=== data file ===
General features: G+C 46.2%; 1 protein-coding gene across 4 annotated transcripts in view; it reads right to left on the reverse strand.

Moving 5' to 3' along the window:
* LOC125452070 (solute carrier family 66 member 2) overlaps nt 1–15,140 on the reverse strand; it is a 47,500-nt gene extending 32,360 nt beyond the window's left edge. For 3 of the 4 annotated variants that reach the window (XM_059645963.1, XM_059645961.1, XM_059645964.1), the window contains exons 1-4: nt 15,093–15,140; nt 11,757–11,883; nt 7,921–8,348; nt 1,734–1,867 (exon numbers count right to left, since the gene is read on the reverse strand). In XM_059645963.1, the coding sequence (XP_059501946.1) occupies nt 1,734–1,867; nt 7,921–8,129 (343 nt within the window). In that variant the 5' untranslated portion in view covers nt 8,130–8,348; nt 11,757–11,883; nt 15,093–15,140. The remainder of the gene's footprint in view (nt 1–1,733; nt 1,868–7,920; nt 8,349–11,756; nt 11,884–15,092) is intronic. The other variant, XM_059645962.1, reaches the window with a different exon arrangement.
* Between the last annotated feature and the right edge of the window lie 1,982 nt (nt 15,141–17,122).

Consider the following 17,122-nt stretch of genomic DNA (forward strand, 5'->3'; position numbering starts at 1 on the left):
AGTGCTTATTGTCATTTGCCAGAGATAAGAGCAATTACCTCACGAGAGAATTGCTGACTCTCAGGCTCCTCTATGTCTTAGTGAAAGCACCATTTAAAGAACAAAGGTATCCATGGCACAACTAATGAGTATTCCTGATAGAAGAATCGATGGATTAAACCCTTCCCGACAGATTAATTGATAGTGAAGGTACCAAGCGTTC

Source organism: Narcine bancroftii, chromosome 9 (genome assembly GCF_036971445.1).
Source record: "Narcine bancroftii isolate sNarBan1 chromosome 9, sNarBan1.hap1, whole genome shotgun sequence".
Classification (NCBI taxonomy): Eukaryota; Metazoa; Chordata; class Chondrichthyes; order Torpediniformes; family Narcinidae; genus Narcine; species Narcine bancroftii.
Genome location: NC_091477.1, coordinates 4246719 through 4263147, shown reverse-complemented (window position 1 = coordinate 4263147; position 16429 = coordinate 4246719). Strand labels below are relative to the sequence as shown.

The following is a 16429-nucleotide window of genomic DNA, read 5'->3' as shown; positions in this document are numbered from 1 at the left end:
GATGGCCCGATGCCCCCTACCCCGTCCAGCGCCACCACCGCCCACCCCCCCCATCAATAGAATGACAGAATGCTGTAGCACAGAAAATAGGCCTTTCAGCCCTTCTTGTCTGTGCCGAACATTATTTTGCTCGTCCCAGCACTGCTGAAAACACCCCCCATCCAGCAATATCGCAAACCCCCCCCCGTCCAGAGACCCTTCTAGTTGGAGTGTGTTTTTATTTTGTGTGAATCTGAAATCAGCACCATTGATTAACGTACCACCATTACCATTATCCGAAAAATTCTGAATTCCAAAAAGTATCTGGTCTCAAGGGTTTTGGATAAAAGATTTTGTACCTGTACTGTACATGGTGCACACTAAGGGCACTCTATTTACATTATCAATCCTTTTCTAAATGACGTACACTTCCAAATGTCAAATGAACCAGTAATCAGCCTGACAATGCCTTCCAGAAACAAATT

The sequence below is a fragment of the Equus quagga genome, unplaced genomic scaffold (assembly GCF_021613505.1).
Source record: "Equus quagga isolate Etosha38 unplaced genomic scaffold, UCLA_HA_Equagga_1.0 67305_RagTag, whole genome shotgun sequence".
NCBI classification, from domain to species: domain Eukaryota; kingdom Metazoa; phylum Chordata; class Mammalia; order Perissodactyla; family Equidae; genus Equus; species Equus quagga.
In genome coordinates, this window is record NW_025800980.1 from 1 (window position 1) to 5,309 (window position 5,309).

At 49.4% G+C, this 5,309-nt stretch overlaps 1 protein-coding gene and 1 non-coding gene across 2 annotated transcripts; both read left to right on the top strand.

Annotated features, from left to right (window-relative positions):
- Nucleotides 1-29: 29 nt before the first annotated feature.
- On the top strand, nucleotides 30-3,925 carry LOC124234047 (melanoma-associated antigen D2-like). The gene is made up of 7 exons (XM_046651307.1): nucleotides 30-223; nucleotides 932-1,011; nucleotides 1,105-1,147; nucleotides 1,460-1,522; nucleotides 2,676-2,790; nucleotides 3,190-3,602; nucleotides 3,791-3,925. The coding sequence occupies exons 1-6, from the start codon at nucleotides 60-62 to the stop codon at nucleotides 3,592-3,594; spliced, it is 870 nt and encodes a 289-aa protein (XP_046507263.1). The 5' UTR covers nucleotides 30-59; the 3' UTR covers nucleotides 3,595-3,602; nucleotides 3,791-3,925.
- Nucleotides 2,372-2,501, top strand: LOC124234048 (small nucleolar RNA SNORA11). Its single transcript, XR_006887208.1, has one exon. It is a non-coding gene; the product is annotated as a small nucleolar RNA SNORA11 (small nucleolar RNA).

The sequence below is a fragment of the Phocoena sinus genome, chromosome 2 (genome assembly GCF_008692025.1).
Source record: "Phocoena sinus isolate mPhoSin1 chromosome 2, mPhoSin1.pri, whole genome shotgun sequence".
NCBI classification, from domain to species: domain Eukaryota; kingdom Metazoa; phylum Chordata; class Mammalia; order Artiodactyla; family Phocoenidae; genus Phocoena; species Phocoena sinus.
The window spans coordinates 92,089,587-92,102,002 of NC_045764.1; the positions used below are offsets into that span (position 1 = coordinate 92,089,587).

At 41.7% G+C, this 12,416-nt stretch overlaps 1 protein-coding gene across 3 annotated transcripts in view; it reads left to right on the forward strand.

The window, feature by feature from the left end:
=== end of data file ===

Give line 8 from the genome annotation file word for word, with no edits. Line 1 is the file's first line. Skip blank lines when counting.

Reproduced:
Source record: "Narcine bancroftii isolate sNarBan1 chromosome 9, sNarBan1.hap1, whole genome shotgun sequence".